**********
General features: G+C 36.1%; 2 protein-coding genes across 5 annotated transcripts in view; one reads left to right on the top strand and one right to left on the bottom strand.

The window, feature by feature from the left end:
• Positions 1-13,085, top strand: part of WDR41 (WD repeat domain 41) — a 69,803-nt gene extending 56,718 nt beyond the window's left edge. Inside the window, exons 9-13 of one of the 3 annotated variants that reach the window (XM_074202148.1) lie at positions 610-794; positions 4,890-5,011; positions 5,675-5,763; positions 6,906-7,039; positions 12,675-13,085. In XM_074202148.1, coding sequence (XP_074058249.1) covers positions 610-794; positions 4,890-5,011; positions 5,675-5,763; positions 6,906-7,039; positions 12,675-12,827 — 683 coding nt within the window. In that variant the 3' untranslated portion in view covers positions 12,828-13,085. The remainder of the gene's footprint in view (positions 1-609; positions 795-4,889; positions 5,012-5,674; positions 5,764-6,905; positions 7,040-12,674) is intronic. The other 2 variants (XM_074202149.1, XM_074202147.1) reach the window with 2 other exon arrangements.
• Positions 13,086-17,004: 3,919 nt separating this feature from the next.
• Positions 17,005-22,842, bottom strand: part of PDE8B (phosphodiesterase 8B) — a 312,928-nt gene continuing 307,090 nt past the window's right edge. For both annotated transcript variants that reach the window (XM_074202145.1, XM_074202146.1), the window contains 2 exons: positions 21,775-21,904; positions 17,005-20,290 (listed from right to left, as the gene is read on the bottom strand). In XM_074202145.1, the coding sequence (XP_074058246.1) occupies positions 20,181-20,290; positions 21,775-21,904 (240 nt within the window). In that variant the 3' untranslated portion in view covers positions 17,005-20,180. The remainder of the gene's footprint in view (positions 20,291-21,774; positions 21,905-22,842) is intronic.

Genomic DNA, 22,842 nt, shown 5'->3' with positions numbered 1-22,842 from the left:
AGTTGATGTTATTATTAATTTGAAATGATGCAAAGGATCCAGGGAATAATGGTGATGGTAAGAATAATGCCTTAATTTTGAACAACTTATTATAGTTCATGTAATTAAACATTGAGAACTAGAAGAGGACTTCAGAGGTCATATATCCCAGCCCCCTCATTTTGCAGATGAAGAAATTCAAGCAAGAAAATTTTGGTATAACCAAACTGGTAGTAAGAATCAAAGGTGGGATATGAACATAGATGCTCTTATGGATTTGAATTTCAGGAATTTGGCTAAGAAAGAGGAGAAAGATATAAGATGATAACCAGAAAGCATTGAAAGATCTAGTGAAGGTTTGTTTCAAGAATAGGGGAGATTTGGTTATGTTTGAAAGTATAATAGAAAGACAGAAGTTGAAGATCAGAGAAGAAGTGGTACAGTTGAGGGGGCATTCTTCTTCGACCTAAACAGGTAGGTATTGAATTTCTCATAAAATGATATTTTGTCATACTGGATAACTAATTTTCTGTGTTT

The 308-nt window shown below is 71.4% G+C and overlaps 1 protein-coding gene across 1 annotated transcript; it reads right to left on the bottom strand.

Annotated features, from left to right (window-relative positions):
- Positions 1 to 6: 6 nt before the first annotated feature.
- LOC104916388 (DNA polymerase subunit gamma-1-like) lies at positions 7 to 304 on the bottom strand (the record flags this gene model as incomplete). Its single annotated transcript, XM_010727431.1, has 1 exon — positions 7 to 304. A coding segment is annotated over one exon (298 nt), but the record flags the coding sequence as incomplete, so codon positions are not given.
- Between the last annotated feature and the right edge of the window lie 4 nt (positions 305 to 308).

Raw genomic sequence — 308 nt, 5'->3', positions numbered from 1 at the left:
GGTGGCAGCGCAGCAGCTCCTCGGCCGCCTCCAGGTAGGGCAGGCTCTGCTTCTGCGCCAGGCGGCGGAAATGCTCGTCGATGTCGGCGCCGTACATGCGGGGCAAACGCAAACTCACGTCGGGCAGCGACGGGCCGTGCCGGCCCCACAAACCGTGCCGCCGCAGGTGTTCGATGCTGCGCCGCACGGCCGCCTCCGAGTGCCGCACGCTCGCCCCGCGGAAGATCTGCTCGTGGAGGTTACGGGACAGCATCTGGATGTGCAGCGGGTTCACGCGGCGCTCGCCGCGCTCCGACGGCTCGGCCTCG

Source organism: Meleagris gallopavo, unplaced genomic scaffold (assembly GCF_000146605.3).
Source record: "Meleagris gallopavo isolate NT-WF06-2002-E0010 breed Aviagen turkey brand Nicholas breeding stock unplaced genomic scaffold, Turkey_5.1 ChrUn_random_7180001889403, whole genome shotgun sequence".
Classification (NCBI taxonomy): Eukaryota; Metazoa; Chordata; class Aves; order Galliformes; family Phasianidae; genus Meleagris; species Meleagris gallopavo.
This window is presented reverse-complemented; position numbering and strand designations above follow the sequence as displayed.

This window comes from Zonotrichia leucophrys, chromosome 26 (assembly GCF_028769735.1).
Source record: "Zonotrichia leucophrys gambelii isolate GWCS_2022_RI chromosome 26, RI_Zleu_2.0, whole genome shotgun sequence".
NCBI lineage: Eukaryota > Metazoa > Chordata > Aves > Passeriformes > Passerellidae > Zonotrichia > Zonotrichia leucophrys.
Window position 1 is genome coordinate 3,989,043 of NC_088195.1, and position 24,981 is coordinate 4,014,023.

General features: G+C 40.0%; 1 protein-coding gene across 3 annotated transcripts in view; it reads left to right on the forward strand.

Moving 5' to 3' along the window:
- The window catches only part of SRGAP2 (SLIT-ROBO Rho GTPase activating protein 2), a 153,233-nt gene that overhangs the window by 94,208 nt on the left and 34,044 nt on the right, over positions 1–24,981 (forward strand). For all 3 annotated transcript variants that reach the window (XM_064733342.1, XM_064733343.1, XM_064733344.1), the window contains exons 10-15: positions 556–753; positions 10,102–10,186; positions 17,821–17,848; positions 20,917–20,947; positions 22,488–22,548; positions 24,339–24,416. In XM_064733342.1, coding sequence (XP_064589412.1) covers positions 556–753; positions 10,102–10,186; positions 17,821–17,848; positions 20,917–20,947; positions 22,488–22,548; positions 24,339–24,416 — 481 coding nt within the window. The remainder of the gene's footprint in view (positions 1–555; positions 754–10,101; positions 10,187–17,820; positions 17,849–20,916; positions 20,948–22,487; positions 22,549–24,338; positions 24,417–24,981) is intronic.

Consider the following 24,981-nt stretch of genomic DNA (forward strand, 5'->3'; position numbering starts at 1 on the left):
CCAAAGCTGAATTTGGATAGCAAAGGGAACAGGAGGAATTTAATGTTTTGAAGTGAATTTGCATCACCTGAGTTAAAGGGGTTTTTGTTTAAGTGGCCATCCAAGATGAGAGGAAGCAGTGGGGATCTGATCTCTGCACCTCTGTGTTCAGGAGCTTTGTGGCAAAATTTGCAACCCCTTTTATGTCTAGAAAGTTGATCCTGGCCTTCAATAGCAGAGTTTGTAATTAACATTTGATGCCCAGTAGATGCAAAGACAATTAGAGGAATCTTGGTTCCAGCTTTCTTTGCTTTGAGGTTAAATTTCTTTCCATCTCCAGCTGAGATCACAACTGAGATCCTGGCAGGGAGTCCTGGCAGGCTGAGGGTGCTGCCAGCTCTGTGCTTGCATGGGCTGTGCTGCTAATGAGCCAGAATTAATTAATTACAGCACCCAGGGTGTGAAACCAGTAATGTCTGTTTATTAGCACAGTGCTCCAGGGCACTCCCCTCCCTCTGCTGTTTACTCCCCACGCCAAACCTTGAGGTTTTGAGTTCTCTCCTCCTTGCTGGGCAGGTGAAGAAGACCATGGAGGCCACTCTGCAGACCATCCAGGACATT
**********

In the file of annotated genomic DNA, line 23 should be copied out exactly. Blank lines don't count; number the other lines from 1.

General features: G+C 40.0%; 1 protein-coding gene across 3 annotated transcripts in view; it reads left to right on the forward strand.